Unilever's sustainable living plan and sustainability agenda is now a key decision making factor within the company's growth and development agenda. "Sustainability is not one of those areas that chefs need to address to stay ahead of the game, they need to address it to stay in the game," she says. And by buying into the brand they can essentially let the big boys do the work while sharing the glory of those efforts.

Rogers adds: "Big companies like Unilever do lots of R&D work which they then share to drive and develop the marketplace. We do a huge amount of market research that helps identify trends and allows our customers to ride on the crest of those waves."

Hellmann's mayonnaise, for example, was one of the first leading brands to use free range eggs and these kinds of things are remembered by the public. Unilever itself, of course, has huge resources, which smaller suppliers can tap into - the Wise Up On Waste toolkit is a prime example.

It can be hard for independents to find the time and resources to research changes, but through the Unilever initiative the hard work has been done and essentially been handed to operators on a plate - free of charge to download - to help them be more sustainable.

The Bottom Line

Independent branding consultant Tessa Stuart says: "The bottom line is that top brands add credence to the operation in the eyes of the punters and make the business and its products seem ‘kosher', leading them to trust the operator more.

She explains that for customers who don't know an operation - say an independent B&B using Kellogg's or a cafe using Heinz ketchup - they will subconsciously be reassured of the quality of the establishment by seeing those familiar, trusted brands.

"That trust is conferred back on the establishment and spread throughout the rest of the operation because they can see you're prepared to pay that premium for quality," she says.

Reputation consultant Paul Goldsmith adds: "The mistake some operators make is to try and cut costs by changing condiments or reducing quality but the best way to cut costs is to retain customers. Marketing data shows it costs five times more to get new customers than retain existing ones, so it really does pay to invest in quality that will be recognised by customers and contribute to them returning."

Brands CHEFS couldn't do without

Total Greek yogurt We get through lots of yogurt at the Victoria as it's served with granola and berries at breakfast, used in dipping sauces, added to curries and used in desserts. We always and only go for Total Greek yogurt and steer clear of imitation Greek ‘style' varieties at all costs.
Paul Merrett, chef-patron, the Victoria, East Sheen, London

Hellmann's mayonnaise It has a good texture, is well seasoned with nice acidity and is made with free range eggs. I also find it takes other flavours well, such as saffron or mustard.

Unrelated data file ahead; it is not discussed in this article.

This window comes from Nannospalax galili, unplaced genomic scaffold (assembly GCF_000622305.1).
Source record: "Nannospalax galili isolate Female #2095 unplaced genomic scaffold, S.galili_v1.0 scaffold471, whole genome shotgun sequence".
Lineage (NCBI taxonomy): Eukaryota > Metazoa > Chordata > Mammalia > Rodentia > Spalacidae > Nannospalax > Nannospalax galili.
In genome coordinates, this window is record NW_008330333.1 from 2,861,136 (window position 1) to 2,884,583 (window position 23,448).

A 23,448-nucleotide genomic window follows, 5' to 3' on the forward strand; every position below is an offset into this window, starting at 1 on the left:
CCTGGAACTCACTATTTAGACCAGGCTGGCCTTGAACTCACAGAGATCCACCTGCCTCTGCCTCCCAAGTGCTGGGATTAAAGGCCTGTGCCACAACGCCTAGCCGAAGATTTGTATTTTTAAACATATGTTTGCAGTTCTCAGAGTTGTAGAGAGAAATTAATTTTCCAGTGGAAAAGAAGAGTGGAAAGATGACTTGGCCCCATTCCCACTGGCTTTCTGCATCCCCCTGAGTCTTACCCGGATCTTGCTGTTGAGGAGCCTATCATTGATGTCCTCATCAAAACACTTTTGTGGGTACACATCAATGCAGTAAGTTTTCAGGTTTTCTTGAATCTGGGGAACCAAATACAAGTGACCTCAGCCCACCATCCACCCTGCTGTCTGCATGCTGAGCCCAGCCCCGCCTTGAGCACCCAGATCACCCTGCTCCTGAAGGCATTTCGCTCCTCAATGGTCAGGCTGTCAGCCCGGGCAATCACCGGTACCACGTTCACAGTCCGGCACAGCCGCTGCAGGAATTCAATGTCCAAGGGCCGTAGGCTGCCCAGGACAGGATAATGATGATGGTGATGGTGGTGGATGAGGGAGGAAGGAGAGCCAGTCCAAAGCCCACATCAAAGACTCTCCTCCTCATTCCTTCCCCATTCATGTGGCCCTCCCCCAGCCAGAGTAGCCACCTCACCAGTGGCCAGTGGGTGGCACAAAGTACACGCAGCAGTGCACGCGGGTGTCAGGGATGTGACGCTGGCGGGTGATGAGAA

Russell Brown, chef-proprietor, Sienna restaurant, Dorset

Ribena We use it when poaching pears in red wine. The Ribena is mainly for colour. It gives a really good deep red finish all the way through the pear and also gives a great fruitiness/acidity. We reduce the liquid to a syrup afterwards and it really helps make the stock.
Tony Fleming, executive chef, One Aldwych, London

Colman's English mustard powder It adds background spice and heat to anything that needs a little spice, like dressings, bread and sauces. Others just don't have the same spice, heat, consistency or quality. It's exactly what I want.
Mark Poynton, chef-owner, Restaurant Alimentum, Cambridge

The Thermomix It is like having another chef in the kitchen. Not only does it act as a food processor, it also heats mixtures, has weighing scales, a steamer attachment and a paddle, which can be used for cooking risottos or soups.
Wesley Smalley, head chef, Charlotte's Bistro, Chiswick, London

Brands IN NUMBERS: WHAT'S IN A NAME?

â- 63% of consumers are willing to pay extra for a meal where good quality, branded condiments are offered
â- Over half of consumers believe a meal tastes better if branded sauces and condiments are used
â- 73% of consumers are willing to pay extra for a good quality brand of tea/ coffee out of home
â- 45% of consumers believe it's important that a quality brand of margarine, butter or spread is used in sandwiches
Source: TNS UK Omnibus March 2008

â- 63% of customers cited ‘brand' as the most influential factor to buy a snack product
â- 51% of operators agree consumers would rather buy a branded product than one produced on site.
Source: KRAFT survey conducted by RBI Research

â- 73% of consumers prefer Hellmann's because it tastes better
â- 68% of consumers are likely to visit an eating establishment if offers Hellmann's mayonnaise because they know it's a brand they trust
Source: NPD Project Everyplace Jan 2012